Sovereign Standard, Issue 38
Words are like playthings.
The amuse. They teach. They inspire. They’re the building blocks of story.
But words can also be discarded toys, spread all over the floor. Just more clutter. Meaningless and forgotten.
When mindful people (and professionals) use words mindlessly
Writers, healers, and clinicians whose work relies on talking it all through… Words are at the heart of what we offer. Even though language has its limits, we count on words to mean something.
And yet, I know I’m guilty of using words mindlessly.
Lapsing into profanity when I’m tired or “in a mood. ” Barking conflicting commands as I try to rally my first-grader to the bus stop. Just throwing together a bio for a social media profile without thinking about whether I am sharing the most important parts of my story.
Everyone has heard “do as I say, not as I do.” For many of us, “do as I do, not as I say” is often just as applicable.
In part, this refusal to “mind the mouth” is a stand against political correctness. It’s rebellion in the face of mindfulness.
Some of this mindless use of words is to be blamed on the influence of the culture – particularly when violence creeps into our metaphors.
And, frankly, sometimes it’s just exhaustion. It’s hard to keep track of every word when you’re in a state of constant communication. As therapist and Connectfulness founder Rebecca Wong says “that’s just your humanness showing though.”
If some words matter, all words matter
I am compassionately declaring an end to my hypocrisy:
If some words have power, then all words have power. And I’m going to try my best to use my power wisely.
The hurtful words and the healing words. All the language that falls in between that great spectrum of thought. Every word is important in the spells you cast, in the messages you’re sending out into the world.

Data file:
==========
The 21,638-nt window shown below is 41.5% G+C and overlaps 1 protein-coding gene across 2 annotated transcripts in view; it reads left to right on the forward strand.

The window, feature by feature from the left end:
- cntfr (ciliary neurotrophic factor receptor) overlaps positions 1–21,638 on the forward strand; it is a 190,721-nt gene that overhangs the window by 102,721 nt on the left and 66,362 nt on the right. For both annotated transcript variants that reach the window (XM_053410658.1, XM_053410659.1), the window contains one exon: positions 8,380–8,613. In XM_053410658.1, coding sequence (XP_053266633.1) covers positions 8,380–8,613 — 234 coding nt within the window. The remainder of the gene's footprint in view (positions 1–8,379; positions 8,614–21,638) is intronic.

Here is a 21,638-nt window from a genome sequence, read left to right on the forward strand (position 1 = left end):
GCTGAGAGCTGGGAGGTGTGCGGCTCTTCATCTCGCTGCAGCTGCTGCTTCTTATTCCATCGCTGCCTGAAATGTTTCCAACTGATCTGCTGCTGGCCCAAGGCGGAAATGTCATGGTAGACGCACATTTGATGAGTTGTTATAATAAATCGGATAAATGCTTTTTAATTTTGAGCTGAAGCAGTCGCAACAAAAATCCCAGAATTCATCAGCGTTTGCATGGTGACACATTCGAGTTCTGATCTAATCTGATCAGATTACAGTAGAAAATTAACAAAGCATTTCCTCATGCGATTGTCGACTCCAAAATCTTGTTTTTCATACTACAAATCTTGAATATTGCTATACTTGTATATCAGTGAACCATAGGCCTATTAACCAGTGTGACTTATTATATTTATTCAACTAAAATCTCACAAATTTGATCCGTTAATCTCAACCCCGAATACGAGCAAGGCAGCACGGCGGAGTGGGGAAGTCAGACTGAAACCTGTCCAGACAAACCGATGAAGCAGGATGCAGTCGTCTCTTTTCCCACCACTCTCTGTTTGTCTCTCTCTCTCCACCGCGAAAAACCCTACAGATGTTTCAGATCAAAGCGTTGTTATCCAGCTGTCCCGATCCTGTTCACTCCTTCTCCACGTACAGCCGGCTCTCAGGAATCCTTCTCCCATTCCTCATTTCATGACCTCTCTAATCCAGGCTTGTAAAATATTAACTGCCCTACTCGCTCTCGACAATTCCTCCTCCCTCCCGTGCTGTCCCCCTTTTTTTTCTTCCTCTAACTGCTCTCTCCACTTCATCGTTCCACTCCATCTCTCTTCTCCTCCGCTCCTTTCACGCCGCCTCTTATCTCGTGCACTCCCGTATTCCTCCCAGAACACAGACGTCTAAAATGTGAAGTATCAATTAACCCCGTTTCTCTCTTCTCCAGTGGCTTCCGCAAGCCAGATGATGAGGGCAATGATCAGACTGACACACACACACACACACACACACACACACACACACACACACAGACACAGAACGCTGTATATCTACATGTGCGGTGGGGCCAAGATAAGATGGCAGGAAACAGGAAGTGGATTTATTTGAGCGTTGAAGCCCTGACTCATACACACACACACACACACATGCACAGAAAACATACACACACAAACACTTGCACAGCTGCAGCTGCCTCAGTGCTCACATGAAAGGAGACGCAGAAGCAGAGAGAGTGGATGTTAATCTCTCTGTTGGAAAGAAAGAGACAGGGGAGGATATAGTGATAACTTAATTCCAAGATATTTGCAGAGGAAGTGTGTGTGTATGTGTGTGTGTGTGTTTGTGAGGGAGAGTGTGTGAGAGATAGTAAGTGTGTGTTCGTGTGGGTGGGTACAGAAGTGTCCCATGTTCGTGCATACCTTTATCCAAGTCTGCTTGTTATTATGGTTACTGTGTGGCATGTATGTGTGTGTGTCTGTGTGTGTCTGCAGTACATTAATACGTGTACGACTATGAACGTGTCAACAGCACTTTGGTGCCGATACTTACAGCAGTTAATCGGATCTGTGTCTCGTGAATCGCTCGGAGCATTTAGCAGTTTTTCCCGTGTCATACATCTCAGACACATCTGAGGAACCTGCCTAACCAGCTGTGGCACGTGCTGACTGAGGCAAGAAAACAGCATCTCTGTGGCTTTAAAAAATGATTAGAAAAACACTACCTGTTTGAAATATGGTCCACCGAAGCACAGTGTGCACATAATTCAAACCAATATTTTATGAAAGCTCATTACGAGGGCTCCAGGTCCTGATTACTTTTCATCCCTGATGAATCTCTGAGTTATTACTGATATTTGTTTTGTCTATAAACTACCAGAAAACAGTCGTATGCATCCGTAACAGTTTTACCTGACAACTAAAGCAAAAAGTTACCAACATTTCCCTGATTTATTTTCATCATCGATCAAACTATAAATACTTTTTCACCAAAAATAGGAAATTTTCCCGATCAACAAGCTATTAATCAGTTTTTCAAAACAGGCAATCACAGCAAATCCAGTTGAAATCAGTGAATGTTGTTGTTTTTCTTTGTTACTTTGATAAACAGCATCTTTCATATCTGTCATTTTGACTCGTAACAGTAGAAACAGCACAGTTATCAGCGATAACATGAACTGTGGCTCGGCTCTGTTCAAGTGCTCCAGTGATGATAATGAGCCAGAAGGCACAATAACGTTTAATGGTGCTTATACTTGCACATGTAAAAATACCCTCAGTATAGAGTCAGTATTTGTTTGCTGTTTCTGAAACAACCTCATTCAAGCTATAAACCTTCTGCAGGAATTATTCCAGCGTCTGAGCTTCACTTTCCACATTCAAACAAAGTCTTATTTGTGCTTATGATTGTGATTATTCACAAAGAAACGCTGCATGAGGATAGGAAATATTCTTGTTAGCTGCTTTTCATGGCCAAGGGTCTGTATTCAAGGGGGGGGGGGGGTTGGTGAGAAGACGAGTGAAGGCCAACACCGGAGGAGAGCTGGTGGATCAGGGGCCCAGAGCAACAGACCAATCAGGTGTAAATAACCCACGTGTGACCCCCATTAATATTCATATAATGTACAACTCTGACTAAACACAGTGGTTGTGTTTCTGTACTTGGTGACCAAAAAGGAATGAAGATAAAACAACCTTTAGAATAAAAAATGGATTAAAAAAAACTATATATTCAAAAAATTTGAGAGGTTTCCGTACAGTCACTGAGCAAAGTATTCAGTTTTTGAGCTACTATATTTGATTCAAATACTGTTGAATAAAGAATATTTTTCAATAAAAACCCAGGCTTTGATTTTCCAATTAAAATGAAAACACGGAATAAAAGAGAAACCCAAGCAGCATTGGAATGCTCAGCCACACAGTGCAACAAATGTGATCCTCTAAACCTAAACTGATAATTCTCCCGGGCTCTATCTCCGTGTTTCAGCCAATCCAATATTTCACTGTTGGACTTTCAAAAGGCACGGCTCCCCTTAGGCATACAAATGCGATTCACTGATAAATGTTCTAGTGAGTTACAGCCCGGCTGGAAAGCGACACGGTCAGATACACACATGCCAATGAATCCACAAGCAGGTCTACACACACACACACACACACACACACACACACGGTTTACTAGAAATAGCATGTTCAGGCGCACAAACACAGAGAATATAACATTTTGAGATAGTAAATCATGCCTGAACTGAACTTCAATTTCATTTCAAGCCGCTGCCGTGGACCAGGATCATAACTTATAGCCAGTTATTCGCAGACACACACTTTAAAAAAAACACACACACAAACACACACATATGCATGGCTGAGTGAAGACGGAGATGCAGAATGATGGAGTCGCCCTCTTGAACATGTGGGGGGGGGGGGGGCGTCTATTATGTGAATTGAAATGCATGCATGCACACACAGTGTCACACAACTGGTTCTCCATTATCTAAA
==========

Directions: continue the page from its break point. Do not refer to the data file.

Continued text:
“It’s just a throwaway comment” isn’t an excuse you can fall back on when you assert that words have power and resonance.
(Believe me, I am not completely happy about this pronouncement. The last thing I need are more rules or complications. But stick with me – there are lights every few feet along this tunnel into the underbelly of how we communicate!)
The resistance: nobody likes the word police
Engineers hate being married to English majors.
Oops… I just threw out “hate” and made a sweeping generalization there. I know it’s not really true. And I am almost sure that you know that I know it’s not true, but I wanted to get your attention and it felt like a fun, clever way to introduce this next point.
You see, paying close attention to your words doesn’t mean that you have to become a milquetoast writer… You just have to know when you’re throwing a bomb spiked with letters and punctuation.
When my husband and I are debating (ok, I should probably say “arguing”), I sometimes ask if he really means what he just said, because “I do no think that word means what you think it means.” I tell myself I am seeking clarity and connection, not being a vocabulary zealot. And I am hoping he thinks “cute Princess Bride quote.”
Unfortunately, he doesn’t like it when he feels the dictionary policewoman is calling him to task on imprecise language. “Sorry, we can’t all have master’s degrees in English!” he’ll remark.
To be fair, sometimes distracted English majors get irritated with their techy mates.
I often ask Husband to pass me “the thingie that we use to fix the baby’s toy with the stupid broken bit.” He smirks, asks whether I want the phillips head screwdriver to repair the cracked battery door, and takes care of it himself. “Sorry, we can’t all build robots for a living,” I sigh.
As a writer and thought leader-in-training you owe it to yourself to analyze your word choices
Though potentially quite illuminating, analyzing word choice in the midst of conversation feels pretty tedious. Fortunately, reviewing the way you choose and use words in your own writing is much less stressful – and quite unlikely to result in either spouse sleeping on the couch.
Thanks to the direction of my brilliant sales coach, Tami Smith, I am examining the “threads” that have shown up repeatedly in my work over the last year. It’s a quest to uncover my recurring words, concepts, and images.